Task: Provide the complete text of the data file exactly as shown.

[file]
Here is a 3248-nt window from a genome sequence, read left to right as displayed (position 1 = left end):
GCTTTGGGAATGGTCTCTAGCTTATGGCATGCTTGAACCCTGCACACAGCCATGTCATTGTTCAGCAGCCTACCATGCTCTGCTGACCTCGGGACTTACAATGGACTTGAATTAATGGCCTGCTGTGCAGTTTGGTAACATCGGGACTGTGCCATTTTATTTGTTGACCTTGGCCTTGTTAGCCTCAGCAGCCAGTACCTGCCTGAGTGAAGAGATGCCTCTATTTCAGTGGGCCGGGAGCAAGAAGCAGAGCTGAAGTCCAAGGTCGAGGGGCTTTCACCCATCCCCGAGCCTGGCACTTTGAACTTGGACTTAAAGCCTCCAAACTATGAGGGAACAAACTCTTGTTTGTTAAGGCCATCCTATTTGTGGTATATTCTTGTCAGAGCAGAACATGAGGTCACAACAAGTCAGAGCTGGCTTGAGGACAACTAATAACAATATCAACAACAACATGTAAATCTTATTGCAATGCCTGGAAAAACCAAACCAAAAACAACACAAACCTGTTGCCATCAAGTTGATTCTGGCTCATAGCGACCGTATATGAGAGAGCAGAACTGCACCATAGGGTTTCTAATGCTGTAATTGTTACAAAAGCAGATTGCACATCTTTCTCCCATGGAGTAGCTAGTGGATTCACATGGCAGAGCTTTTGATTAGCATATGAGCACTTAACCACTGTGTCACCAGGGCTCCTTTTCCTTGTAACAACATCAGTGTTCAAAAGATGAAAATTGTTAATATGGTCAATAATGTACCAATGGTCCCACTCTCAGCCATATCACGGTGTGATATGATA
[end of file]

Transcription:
Here is a 3248-nt window from a genome sequence, read left to right as displayed (position 1 = left end):
GCTTTGGGAATGGTCTCTAGCTTATGGCATGCTTGAACCCTGCACACAGCCATGTCATTGTTCAGCAGCCTACCATGCTCTGCTGACCTCGGGACTTACAATGGACTTGAATTAATGGCCTGCTGTGCAGTTTGGTAACATCGGGACTGTGCCATTTTATTTGTTGACCTTGGCCTTGTTAGCCTCAGCAGCCAGTACCTGCCTGAGTGAAGAGATGCCTCTATTTCAGTGGGCCGGGAGCAAGAAGCAGAGCTGAAGTCCAAGGTCGAGGGGCTTTCACCCATCCCCGAGCCTGGCACTTTGAACTTGGACTTAAAGCCTCCAAACTATGAGGGAACAAACTCTTGTTTGTTAAGGCCATCCTATTTGTGGTATATTCTTGTCAGAGCAGAACATGAGGTCACAACAAGTCAGAGCTGGCTTGAGGACAACTAATAACAATATCAACAACAACATGTAAATCTTATTGCAATGCCTGGAAAAACCAAACCAAAAACAACACAAACCTGTTGCCATCAAGTTGATTCTGGCTCATAGCGACCGTATATGAGAGAGCAGAACTGCACCATAGGGTTTCTAATGCTGTAATTGTTACAAAAGCAGATTGCACATCTTTCTCCCATGGAGTAGCTAGTGGATTCACATGGCAGAGCTTTTGATTAGCATATGAGCACTTAACCACTGTGTCACCAGGGCTCCTTTTCCTTGTAACAACATCAGTGTTCAAAAGATGAAAATTGTTAATATGGTCAATAATGTACCAATGGTCCCACTCTCAGCCATATCACGGTGTGATATGATA